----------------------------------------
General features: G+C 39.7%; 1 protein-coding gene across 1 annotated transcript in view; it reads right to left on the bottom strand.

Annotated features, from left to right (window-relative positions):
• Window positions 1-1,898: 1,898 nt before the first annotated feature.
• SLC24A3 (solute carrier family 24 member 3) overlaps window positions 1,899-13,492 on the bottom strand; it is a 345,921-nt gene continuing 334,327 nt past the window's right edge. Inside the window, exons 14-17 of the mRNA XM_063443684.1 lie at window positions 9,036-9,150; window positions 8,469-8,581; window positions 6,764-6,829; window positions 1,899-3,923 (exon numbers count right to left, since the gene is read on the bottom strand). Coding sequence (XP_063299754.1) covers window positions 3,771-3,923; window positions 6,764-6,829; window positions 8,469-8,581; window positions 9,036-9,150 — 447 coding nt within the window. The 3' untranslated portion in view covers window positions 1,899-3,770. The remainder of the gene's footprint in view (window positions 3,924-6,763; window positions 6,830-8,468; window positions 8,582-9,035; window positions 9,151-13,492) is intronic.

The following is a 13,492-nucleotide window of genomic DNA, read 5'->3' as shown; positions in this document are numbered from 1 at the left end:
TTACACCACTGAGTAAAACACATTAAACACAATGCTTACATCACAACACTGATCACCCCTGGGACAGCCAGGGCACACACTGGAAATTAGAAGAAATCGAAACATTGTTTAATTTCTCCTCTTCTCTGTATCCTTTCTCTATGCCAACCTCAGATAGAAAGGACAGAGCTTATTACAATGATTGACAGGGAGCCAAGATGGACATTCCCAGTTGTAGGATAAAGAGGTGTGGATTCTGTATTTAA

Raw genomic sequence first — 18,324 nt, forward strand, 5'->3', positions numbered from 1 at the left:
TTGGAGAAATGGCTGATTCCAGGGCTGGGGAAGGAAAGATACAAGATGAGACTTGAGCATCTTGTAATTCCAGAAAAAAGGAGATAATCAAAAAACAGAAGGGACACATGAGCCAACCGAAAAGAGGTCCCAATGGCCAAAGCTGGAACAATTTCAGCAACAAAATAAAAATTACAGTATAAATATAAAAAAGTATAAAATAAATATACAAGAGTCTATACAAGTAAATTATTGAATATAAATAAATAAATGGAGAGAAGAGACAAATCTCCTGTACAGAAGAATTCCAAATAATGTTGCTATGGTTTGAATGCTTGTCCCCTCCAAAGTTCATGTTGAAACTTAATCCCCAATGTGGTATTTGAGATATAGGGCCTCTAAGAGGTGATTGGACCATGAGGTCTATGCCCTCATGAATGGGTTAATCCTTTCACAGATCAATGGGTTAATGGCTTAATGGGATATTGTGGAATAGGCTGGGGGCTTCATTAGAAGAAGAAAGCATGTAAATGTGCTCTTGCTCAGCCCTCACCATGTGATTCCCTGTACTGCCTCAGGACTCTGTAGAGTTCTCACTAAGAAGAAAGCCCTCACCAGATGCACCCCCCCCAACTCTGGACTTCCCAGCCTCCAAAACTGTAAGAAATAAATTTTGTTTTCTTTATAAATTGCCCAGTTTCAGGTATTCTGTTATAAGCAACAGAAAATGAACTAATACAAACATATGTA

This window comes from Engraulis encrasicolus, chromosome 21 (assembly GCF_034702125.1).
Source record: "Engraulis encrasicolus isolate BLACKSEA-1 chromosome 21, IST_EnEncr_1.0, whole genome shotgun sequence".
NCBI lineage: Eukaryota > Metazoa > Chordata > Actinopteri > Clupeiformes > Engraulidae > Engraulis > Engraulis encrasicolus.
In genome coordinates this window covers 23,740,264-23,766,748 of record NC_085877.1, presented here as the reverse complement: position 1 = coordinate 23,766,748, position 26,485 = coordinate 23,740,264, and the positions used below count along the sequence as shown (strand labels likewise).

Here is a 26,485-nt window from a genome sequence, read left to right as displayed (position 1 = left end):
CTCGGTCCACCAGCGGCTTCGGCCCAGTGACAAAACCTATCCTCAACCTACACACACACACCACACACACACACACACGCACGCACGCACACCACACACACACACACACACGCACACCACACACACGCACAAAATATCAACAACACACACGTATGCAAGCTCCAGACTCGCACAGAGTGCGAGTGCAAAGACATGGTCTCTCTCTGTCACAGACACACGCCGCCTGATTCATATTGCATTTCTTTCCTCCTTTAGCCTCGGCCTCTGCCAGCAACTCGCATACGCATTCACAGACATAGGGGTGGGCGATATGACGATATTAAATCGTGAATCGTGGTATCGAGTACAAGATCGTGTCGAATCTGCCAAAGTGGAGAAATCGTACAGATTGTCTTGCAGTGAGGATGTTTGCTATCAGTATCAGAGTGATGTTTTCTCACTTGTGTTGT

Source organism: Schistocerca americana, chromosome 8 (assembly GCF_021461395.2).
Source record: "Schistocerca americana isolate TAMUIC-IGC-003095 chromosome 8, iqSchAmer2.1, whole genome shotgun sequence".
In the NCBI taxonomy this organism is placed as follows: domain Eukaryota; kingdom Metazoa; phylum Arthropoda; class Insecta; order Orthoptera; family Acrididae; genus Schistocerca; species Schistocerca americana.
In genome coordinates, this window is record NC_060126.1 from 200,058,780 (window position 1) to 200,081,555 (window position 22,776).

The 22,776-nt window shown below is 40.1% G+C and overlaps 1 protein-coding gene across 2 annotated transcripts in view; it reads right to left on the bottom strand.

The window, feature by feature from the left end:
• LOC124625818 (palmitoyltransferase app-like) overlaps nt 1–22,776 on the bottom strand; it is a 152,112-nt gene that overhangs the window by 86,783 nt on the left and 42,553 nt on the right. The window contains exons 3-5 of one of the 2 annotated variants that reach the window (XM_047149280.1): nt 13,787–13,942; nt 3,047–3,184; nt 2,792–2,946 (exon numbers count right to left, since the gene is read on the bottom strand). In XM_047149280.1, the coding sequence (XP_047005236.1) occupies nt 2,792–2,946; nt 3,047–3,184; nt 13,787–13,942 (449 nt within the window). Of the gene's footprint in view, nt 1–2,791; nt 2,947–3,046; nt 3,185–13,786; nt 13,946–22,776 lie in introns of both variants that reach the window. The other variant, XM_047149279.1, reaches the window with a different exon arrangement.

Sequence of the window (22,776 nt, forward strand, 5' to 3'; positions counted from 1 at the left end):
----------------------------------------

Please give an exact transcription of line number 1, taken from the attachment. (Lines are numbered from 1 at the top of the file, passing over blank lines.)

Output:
General features: G+C 39.7%; 1 protein-coding gene across 1 annotated transcript in view; it reads right to left on the bottom strand.